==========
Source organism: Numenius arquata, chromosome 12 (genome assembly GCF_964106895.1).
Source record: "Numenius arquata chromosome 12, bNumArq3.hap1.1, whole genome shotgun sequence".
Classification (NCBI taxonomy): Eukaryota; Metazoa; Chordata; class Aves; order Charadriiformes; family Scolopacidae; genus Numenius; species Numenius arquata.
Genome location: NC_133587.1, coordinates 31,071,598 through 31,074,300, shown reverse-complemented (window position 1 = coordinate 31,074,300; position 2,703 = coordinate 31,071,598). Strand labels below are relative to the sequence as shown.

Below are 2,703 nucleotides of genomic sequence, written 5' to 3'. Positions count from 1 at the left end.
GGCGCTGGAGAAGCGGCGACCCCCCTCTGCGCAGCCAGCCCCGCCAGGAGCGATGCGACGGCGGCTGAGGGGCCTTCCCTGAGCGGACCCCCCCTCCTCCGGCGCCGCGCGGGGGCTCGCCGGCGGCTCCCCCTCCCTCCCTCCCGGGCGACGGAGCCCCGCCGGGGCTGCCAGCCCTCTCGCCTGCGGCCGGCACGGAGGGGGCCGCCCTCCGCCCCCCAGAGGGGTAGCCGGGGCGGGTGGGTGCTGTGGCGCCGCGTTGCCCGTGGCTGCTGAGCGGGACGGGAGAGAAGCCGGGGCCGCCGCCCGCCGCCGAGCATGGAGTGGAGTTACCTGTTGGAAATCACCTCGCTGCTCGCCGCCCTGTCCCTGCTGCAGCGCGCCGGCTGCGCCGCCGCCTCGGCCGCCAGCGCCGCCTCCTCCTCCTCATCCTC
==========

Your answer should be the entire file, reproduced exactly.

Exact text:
Source organism: Numenius arquata, chromosome 12 (genome assembly GCF_964106895.1).
Source record: "Numenius arquata chromosome 12, bNumArq3.hap1.1, whole genome shotgun sequence".
Classification (NCBI taxonomy): Eukaryota; Metazoa; Chordata; class Aves; order Charadriiformes; family Scolopacidae; genus Numenius; species Numenius arquata.
Genome location: NC_133587.1, coordinates 31,071,598 through 31,074,300, shown reverse-complemented (window position 1 = coordinate 31,074,300; position 2,703 = coordinate 31,071,598). Strand labels below are relative to the sequence as shown.

Below are 2,703 nucleotides of genomic sequence, written 5' to 3'. Positions count from 1 at the left end.
GGCGCTGGAGAAGCGGCGACCCCCCTCTGCGCAGCCAGCCCCGCCAGGAGCGATGCGACGGCGGCTGAGGGGCCTTCCCTGAGCGGACCCCCCCTCCTCCGGCGCCGCGCGGGGGCTCGCCGGCGGCTCCCCCTCCCTCCCTCCCGGGCGACGGAGCCCCGCCGGGGCTGCCAGCCCTCTCGCCTGCGGCCGGCACGGAGGGGGCCGCCCTCCGCCCCCCAGAGGGGTAGCCGGGGCGGGTGGGTGCTGTGGCGCCGCGTTGCCCGTGGCTGCTGAGCGGGACGGGAGAGAAGCCGGGGCCGCCGCCCGCCGCCGAGCATGGAGTGGAGTTACCTGTTGGAAATCACCTCGCTGCTCGCCGCCCTGTCCCTGCTGCAGCGCGCCGGCTGCGCCGCCGCCTCGGCCGCCAGCGCCGCCTCCTCCTCCTCATCCTC